Kurd rebels to leave Turkey by autumn, commander says

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Kurdish rebels are unlikely to complete their announced withdrawal from Turkey into their safe haven in northern Iraq until autumn, the insurgents’ top commander said in an interview on Saturday.

Murat Karayilan also called on Turkish authorities to let a delegation from the outlawed Kurdistan Workers’ Party (PKK) visit their jailed leader Abdullah Ocalan so that he could help convince rebels to participate in the withdrawal.

Kurdish rebels announced on Thursday that they would begin withdrawing on May 8, amid a new peace drive between Ankara and Ocalan.

But Karayilan, the PKK’s military chief, said on Saturday the pullback was likely to last into autumn, despite Ocalan’s wish that it be completed by end of summer.

“Based on information that I have, the withdrawal will not be completed until around autumn,” he told the Radikal daily in an interview from his headquarters in northern Iraq.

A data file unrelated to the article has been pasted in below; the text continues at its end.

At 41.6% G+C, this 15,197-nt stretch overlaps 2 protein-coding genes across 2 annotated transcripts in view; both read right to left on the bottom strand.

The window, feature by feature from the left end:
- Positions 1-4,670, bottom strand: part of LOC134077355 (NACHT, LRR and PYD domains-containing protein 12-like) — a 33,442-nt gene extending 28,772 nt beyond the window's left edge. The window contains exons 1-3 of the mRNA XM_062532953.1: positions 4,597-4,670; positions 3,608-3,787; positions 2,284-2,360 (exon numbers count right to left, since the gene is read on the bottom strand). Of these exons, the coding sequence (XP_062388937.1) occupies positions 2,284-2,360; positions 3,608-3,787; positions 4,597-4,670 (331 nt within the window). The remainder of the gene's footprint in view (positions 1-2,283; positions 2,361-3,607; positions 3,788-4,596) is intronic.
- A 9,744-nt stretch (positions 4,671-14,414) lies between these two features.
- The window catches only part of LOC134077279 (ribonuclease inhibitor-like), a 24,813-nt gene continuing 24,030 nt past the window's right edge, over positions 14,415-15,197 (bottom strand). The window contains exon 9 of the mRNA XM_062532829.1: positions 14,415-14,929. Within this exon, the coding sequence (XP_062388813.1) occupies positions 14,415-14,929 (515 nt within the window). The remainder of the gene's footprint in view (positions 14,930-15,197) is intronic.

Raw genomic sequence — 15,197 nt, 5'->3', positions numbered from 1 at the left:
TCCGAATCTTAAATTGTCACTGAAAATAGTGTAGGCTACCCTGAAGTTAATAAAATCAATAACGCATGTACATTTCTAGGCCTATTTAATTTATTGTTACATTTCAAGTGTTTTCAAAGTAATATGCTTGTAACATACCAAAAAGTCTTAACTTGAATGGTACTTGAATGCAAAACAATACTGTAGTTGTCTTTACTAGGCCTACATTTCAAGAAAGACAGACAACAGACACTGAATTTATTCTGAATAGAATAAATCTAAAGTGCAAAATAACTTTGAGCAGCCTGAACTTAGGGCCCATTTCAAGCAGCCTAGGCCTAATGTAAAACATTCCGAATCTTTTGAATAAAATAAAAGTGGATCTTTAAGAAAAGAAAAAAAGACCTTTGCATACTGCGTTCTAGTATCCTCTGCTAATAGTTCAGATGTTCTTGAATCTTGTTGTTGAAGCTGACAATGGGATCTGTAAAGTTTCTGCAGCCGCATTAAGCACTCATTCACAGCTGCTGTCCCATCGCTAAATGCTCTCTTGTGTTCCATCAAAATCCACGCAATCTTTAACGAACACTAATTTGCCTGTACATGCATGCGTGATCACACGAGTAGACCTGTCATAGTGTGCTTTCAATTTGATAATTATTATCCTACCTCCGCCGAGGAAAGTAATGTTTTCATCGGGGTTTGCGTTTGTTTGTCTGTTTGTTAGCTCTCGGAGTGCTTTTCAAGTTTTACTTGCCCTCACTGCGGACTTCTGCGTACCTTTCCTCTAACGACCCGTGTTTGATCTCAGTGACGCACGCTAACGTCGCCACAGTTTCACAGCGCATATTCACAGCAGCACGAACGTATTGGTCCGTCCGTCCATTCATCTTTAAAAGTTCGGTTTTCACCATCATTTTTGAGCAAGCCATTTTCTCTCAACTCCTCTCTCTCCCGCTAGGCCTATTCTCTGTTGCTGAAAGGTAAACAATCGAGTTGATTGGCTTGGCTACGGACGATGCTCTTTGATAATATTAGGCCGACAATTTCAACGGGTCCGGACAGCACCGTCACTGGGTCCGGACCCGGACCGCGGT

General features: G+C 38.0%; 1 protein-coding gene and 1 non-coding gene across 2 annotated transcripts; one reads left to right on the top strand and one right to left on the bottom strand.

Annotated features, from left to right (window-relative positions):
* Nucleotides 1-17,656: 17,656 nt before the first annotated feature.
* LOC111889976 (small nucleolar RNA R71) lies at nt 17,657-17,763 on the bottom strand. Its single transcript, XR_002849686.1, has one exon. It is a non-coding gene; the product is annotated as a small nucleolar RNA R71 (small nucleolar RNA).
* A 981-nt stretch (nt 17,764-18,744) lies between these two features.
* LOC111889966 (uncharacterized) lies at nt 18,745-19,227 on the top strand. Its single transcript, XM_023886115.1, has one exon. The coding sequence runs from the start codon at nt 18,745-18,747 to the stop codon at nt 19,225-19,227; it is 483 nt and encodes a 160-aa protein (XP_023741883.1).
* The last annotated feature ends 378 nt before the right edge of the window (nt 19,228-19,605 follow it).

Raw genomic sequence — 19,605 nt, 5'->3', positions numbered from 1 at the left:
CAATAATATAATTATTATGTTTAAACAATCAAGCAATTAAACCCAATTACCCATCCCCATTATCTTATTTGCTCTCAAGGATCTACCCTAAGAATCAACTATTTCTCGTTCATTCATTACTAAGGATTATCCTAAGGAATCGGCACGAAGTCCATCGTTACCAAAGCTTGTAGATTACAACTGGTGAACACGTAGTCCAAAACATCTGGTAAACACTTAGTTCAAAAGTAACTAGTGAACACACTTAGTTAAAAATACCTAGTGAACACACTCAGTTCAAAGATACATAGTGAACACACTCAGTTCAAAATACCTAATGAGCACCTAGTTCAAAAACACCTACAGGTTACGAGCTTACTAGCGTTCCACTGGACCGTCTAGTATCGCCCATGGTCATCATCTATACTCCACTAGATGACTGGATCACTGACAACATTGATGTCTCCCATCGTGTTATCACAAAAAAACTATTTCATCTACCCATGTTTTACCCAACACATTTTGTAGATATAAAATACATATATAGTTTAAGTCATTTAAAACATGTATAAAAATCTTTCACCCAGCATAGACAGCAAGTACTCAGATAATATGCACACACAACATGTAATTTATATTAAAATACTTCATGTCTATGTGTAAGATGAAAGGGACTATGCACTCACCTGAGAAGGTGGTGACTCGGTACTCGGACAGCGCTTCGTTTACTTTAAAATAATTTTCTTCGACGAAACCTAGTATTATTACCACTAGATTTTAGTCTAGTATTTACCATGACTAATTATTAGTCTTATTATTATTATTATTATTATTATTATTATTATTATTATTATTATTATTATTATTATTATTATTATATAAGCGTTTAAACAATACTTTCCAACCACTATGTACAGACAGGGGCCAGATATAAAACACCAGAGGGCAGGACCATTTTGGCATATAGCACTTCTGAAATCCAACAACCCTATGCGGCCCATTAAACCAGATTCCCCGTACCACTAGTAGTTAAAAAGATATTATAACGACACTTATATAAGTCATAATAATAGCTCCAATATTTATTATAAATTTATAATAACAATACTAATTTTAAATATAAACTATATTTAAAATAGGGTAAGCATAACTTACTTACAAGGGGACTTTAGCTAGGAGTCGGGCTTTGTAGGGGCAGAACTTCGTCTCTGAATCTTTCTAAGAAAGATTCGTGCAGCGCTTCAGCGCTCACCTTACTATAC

He also called on Turkish authorities to allow a PKK delegation to visit Ocalan at the Imrali prison on the island in the Marmara Sea south of Istanbul where he has been serving a life sentence since his capture in Nairobi in 1999.

“To really convince my comrades and to smooth the difficulties, it would be much more efficient if he could talk directly to a group of our comrades,” he said.

Communication between Ocalan and his followers is currently carried out via letters, transferred between the two sides by lawmakers of the pro-Kurdish Peace and Democracy Party (BDP).

The PKK, blacklisted as a terrorist group by Turkey and much of the international community, started an armed rebellion for self-rule in the Kurdish-majority southeast in 1984, which has cost around 45,000 lives, most of them Kurdish.

Turkish Prime Minister Recep Tayyip Erdogan, who spearheaded the latest bid to forge peace with Kurdish rebels, meanwhile said that the fighters’ withdrawal would not only mark “the end of terrorism”.

“For Turkey, the gates are closing on a dark era,” he told a conference of Muslim businessmen.

He said his government would remain vigilant and would take precautions against “sabotage and provocations”.

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